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Giant guano outcroppings win protection as bird habitat in Peru

The Peruvian government has moved to protect 33 guano sites—both islands and peninsulas—as well as surrounding waters in a bid to save declining bird populations.

Millions of birds nest on these guano sites every year, including endangered species such as the Peruvian Diving-petrel and the Humboldt Penguin. The protections, which were first proposed in 2001, cover 350,000 acres.

“One hundred years from now, we may look back at this as a ‘sea change’ in the political role of the environment in South America. The key will be the extent to which this decision gets fully developed, implemented and enforced,” said Dr. Patricia Majluf in a press release. Majluf is the Director of the Center for Environmental Sustainability at Peru’s Cayetano Heredia University and provided the long-term impetus for this initiative.

Birds are attracted to these sites due to the Humboldt Current, which feeds one of the world’s most productive marine areas. This nutrient bonanza also makes the area rich in seals, sea lions, and marine sea turtles.

Oddly enough the thousands of acres steeped deep in guano once fed Peru’s economy, since bird droppings were highly sought-after organic fertilizer. However, the rise of chemical fertilizers caused this guano market to crash.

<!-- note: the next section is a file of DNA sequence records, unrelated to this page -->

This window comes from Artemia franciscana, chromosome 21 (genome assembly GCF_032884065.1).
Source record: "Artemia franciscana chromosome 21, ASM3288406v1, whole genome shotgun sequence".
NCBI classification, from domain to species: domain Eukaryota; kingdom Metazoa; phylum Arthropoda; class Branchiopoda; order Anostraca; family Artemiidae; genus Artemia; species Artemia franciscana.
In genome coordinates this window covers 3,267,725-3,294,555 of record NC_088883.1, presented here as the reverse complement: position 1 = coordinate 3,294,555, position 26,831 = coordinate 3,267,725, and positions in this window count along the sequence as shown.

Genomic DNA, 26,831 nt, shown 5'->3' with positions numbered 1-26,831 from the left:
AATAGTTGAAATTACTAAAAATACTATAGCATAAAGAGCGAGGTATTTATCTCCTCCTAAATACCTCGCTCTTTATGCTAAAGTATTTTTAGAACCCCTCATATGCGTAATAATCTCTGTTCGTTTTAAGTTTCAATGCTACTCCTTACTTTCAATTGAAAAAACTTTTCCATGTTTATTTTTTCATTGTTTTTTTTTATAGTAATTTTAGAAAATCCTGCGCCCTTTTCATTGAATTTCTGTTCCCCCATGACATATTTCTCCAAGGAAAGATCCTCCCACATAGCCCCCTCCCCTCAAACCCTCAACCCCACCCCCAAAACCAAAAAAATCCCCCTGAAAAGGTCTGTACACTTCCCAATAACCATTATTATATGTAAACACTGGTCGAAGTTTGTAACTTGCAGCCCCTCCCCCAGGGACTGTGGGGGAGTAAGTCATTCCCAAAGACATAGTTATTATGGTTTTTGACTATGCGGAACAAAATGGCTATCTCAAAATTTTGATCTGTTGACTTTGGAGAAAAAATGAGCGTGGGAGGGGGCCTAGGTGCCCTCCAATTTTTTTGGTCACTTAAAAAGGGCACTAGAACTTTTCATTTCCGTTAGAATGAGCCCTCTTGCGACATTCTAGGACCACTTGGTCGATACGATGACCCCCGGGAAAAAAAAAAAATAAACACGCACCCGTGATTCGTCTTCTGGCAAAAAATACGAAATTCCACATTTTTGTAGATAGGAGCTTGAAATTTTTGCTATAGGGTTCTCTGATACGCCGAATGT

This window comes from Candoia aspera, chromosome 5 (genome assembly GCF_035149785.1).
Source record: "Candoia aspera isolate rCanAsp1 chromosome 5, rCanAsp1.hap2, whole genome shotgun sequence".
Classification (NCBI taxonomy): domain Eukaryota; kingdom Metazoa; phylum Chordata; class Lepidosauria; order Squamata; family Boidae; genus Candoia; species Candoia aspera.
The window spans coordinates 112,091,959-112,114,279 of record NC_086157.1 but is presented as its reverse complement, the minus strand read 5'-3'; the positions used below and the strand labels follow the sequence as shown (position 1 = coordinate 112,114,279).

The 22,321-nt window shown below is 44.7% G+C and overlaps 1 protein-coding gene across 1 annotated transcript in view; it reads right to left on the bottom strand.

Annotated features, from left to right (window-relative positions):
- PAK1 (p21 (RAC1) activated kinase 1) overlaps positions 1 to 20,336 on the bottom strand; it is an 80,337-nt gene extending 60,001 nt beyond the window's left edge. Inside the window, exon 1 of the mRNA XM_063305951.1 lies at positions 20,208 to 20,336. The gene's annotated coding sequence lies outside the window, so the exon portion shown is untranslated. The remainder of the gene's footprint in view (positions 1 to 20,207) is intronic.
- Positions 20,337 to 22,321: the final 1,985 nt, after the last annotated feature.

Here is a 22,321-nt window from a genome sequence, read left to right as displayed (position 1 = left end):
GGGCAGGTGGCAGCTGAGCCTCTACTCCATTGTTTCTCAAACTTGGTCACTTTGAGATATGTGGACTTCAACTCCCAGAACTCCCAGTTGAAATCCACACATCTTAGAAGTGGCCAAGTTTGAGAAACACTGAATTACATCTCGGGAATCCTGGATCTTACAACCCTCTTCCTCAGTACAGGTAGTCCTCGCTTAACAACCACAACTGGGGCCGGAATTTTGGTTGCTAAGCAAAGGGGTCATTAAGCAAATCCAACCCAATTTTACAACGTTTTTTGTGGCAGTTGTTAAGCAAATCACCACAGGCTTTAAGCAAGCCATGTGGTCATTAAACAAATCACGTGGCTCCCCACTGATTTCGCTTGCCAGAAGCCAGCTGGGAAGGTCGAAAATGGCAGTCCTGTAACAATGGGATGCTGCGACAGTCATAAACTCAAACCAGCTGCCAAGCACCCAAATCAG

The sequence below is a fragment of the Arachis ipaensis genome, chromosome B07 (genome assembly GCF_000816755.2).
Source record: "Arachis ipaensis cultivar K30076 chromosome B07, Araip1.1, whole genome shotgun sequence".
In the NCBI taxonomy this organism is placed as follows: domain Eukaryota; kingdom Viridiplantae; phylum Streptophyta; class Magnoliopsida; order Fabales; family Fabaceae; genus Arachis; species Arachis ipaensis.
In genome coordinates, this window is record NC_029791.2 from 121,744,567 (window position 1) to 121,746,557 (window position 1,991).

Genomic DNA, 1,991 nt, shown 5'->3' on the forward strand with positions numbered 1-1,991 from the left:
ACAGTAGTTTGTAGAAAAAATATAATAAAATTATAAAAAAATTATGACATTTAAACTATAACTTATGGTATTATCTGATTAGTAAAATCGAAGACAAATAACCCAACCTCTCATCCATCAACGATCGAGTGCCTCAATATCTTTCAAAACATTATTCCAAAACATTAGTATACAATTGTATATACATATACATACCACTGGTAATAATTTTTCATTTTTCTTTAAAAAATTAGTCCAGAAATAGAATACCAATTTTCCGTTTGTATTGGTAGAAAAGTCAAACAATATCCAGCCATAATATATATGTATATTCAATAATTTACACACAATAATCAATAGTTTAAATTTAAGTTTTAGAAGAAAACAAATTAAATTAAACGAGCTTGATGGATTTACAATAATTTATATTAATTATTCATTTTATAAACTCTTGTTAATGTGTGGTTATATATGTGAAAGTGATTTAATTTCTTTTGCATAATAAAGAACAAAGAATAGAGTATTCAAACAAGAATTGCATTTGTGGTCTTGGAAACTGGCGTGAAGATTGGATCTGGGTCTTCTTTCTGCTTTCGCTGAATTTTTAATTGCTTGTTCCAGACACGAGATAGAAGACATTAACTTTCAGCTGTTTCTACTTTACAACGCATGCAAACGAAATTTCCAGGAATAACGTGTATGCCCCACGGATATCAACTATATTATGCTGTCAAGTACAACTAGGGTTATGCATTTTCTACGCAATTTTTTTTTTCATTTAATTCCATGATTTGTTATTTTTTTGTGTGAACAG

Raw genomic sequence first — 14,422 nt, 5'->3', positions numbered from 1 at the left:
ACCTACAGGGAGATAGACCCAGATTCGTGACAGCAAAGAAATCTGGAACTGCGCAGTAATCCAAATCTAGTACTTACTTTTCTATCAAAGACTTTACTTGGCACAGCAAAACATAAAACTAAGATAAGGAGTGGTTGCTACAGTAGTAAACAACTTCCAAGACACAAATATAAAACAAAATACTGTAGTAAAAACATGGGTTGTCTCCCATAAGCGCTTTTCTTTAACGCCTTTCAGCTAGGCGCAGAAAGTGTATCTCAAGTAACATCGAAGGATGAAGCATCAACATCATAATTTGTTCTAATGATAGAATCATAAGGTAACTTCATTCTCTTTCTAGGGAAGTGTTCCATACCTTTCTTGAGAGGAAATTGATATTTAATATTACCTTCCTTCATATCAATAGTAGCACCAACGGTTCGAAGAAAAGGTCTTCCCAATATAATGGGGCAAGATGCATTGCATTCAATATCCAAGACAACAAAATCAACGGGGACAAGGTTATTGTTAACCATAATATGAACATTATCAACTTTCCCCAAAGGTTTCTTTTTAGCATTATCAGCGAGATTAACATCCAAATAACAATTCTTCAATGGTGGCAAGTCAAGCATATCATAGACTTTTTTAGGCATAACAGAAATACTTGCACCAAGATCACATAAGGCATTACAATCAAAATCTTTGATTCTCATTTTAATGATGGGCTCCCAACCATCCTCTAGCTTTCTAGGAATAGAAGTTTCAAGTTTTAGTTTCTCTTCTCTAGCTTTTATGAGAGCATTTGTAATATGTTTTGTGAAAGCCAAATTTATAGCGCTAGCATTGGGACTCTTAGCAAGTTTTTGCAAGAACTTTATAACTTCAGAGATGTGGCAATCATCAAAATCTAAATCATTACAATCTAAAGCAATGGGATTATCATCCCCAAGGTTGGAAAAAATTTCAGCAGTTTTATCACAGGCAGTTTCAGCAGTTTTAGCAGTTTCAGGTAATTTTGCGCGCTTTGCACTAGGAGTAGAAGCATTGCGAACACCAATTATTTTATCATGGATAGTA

Today bird populations have declined due to introduced predators, human harvesting of birds, and the overfishing of their primary food source: the Peruvian anchovy. Peruvian anchovies are ground-up into fishmeal, which is primarily used to feed aquaculture fish.

“American Bird Conservancy is hopeful that this new declaration has the teeth of regulation and enforcement to support and protect important, and in some cases, endangered seabird populations,” said Dr. Jessica Hardesty Norris, Seabird Program Director for American Bird Conservancy.

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